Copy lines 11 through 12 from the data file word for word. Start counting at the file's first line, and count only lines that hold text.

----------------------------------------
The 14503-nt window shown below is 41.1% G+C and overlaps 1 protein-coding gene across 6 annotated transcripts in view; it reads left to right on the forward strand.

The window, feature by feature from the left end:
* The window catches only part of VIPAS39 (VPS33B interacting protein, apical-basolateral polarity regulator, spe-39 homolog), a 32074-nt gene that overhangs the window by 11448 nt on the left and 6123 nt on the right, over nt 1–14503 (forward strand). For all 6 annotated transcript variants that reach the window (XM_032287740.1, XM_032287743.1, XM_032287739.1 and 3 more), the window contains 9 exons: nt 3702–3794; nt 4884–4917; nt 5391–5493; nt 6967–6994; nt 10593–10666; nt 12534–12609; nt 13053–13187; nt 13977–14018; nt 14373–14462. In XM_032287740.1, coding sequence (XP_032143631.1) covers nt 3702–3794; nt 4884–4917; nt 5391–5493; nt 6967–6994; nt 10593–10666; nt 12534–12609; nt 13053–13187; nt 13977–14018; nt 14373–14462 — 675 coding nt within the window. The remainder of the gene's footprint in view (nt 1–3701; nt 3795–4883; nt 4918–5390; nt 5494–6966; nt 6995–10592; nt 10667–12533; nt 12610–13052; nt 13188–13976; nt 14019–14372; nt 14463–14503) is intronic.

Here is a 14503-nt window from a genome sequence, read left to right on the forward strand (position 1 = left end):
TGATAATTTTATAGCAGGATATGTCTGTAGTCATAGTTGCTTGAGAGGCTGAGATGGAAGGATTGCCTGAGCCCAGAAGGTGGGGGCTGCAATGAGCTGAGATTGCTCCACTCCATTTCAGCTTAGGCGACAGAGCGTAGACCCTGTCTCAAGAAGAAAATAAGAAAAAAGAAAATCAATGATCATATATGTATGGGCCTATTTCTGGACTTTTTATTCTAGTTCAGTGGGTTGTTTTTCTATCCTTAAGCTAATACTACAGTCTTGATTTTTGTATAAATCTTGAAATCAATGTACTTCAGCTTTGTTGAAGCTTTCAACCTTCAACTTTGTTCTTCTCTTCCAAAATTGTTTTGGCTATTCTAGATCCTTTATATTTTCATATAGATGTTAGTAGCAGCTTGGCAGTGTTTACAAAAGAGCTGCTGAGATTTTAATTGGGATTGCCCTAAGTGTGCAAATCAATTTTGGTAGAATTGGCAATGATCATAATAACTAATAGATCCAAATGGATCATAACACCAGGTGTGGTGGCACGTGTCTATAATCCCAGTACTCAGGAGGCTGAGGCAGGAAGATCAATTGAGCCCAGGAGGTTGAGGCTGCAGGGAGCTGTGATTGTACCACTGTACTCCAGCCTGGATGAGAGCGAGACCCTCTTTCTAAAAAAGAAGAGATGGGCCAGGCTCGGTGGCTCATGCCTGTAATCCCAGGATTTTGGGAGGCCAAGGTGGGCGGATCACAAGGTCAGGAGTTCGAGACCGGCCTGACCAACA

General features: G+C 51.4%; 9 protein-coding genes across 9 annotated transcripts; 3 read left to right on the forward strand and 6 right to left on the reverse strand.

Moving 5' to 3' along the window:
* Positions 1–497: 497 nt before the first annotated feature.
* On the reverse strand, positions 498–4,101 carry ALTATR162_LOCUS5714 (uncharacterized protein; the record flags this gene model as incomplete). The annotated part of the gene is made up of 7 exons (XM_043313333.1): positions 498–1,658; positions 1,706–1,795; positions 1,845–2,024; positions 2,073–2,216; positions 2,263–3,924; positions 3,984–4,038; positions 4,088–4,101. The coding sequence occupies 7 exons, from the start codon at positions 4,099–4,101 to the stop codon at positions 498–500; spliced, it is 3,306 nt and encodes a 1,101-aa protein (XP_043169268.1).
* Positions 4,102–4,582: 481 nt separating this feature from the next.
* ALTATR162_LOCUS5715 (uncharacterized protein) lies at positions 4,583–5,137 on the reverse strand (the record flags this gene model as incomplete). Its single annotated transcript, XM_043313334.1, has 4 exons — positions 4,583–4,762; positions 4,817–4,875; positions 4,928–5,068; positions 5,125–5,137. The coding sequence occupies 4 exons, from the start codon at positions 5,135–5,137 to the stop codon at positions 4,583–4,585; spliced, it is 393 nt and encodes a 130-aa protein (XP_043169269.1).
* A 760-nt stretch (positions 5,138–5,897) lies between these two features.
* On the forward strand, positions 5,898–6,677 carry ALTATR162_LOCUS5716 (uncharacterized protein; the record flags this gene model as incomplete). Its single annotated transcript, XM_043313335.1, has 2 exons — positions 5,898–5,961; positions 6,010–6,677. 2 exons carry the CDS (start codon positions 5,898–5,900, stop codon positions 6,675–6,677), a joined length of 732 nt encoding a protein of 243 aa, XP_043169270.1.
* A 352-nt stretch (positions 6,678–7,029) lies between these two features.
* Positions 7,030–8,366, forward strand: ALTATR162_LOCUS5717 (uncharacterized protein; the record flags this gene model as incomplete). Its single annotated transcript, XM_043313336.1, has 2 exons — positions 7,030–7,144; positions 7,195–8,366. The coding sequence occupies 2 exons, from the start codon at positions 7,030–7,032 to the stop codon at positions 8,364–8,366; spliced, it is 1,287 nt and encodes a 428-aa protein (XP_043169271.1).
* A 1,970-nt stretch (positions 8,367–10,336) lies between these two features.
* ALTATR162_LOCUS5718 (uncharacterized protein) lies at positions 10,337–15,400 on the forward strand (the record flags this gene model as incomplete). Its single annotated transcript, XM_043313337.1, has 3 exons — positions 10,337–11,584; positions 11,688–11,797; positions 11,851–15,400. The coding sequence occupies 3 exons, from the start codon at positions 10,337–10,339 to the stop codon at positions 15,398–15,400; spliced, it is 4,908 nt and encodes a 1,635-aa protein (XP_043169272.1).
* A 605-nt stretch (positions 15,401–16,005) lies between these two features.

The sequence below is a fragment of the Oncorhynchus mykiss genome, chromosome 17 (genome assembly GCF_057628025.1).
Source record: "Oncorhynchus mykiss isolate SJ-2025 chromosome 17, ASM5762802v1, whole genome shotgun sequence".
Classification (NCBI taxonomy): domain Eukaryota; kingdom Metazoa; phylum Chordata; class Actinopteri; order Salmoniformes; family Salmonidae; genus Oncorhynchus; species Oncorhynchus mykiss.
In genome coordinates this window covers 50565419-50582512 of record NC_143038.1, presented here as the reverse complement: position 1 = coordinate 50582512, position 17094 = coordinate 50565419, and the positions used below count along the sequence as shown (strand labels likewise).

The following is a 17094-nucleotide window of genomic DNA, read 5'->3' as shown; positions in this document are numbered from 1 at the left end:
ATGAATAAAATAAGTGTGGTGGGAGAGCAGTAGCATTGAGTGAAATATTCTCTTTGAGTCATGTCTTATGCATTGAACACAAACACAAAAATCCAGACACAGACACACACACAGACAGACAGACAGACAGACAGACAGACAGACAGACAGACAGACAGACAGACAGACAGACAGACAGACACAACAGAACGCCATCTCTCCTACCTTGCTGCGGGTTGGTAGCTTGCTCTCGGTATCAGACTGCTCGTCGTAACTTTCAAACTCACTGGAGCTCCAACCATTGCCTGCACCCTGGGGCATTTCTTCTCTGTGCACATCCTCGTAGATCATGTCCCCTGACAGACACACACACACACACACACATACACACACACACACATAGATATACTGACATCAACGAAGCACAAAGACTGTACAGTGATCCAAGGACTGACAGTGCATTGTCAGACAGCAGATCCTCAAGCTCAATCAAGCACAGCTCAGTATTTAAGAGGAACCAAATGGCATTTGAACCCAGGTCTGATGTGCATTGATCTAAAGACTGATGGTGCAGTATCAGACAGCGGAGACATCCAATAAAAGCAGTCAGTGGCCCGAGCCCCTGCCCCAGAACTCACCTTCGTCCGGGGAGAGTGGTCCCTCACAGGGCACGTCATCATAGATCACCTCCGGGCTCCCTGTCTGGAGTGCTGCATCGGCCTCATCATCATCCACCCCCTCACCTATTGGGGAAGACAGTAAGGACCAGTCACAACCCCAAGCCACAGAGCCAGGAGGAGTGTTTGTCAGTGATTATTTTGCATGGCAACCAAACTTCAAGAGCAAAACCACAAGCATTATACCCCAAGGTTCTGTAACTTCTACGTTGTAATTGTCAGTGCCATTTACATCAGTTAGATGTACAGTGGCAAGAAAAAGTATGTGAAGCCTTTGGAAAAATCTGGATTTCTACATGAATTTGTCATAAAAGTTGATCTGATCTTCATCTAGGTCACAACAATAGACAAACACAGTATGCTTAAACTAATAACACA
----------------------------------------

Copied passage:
* ALTATR162_LOCUS5715 (uncharacterized protein) lies at positions 4,583–5,137 on the reverse strand (the record flags this gene model as incomplete). Its single annotated transcript, XM_043313334.1, has 4 exons — positions 4,583–4,762; positions 4,817–4,875; positions 4,928–5,068; positions 5,125–5,137. The coding sequence occupies 4 exons, from the start codon at positions 5,135–5,137 to the stop codon at positions 4,583–4,585; spliced, it is 393 nt and encodes a 130-aa protein (XP_043169269.1).
* A 760-nt stretch (positions 5,138–5,897) lies between these two features.